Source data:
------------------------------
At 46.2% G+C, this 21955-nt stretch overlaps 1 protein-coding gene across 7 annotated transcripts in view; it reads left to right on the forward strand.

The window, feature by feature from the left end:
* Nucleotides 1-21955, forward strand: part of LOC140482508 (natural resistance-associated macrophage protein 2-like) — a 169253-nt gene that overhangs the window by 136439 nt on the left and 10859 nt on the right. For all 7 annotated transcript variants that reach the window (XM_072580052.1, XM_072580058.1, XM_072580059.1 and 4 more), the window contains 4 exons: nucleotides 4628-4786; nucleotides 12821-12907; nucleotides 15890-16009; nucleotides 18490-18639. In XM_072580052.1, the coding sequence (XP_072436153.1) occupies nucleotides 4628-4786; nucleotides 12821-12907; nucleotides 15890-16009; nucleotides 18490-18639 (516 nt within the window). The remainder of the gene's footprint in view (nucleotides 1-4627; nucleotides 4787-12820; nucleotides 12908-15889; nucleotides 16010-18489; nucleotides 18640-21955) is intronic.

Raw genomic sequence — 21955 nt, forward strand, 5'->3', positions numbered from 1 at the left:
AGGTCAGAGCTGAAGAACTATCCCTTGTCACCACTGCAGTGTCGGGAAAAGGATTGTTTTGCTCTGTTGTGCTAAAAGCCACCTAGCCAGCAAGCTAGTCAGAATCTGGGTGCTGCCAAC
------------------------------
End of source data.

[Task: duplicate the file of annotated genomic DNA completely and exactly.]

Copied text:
At 46.2% G+C, this 21955-nt stretch overlaps 1 protein-coding gene across 7 annotated transcripts in view; it reads left to right on the forward strand.

The window, feature by feature from the left end:
* Nucleotides 1-21955, forward strand: part of LOC140482508 (natural resistance-associated macrophage protein 2-like) — a 169253-nt gene that overhangs the window by 136439 nt on the left and 10859 nt on the right. For all 7 annotated transcript variants that reach the window (XM_072580052.1, XM_072580058.1, XM_072580059.1 and 4 more), the window contains 4 exons: nucleotides 4628-4786; nucleotides 12821-12907; nucleotides 15890-16009; nucleotides 18490-18639. In XM_072580052.1, the coding sequence (XP_072436153.1) occupies nucleotides 4628-4786; nucleotides 12821-12907; nucleotides 15890-16009; nucleotides 18490-18639 (516 nt within the window). The remainder of the gene's footprint in view (nucleotides 1-4627; nucleotides 4787-12820; nucleotides 12908-15889; nucleotides 16010-18489; nucleotides 18640-21955) is intronic.

Raw genomic sequence — 21955 nt, forward strand, 5'->3', positions numbered from 1 at the left:
AGGTCAGAGCTGAAGAACTATCCCTTGTCACCACTGCAGTGTCGGGAAAAGGATTGTTTTGCTCTGTTGTGCTAAAAGCCACCTAGCCAGCAAGCTAGTCAGAATCTGGGTGCTGCCAAC